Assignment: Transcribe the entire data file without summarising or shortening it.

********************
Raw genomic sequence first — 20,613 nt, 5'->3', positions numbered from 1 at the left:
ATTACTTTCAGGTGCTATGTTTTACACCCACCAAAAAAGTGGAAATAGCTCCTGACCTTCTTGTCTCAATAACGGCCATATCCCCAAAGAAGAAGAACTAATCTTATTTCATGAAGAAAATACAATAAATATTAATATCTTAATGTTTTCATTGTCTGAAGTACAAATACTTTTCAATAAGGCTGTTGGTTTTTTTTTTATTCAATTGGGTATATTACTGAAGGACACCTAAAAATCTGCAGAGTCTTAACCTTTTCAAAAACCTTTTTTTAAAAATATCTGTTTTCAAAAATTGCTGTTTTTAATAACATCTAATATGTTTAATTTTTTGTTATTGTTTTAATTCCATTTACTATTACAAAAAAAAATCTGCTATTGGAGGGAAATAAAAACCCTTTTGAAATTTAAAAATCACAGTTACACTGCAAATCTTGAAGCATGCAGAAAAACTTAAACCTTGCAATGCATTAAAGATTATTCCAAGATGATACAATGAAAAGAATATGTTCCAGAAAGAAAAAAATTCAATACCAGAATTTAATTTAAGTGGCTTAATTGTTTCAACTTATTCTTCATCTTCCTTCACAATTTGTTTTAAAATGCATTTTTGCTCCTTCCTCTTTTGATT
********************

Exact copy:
Raw genomic sequence first — 20,613 nt, 5'->3', positions numbered from 1 at the left:
ATTACTTTCAGGTGCTATGTTTTACACCCACCAAAAAAGTGGAAATAGCTCCTGACCTTCTTGTCTCAATAACGGCCATATCCCCAAAGAAGAAGAACTAATCTTATTTCATGAAGAAAATACAATAAATATTAATATCTTAATGTTTTCATTGTCTGAAGTACAAATACTTTTCAATAAGGCTGTTGGTTTTTTTTTTATTCAATTGGGTATATTACTGAAGGACACCTAAAAATCTGCAGAGTCTTAACCTTTTCAAAAACCTTTTTTTAAAAATATCTGTTTTCAAAAATTGCTGTTTTTAATAACATCTAATATGTTTAATTTTTTGTTATTGTTTTAATTCCATTTACTATTACAAAAAAAAATCTGCTATTGGAGGGAAATAAAAACCCTTTTGAAATTTAAAAATCACAGTTACACTGCAAATCTTGAAGCATGCAGAAAAACTTAAACCTTGCAATGCATTAAAGATTATTCCAAGATGATACAATGAAAAGAATATGTTCCAGAAAGAAAAAAATTCAATACCAGAATTTAATTTAAGTGGCTTAATTGTTTCAACTTATTCTTCATCTTCCTTCACAATTTGTTTTAAAATGCATTTTTGCTCCTTCCTCTTTTGATT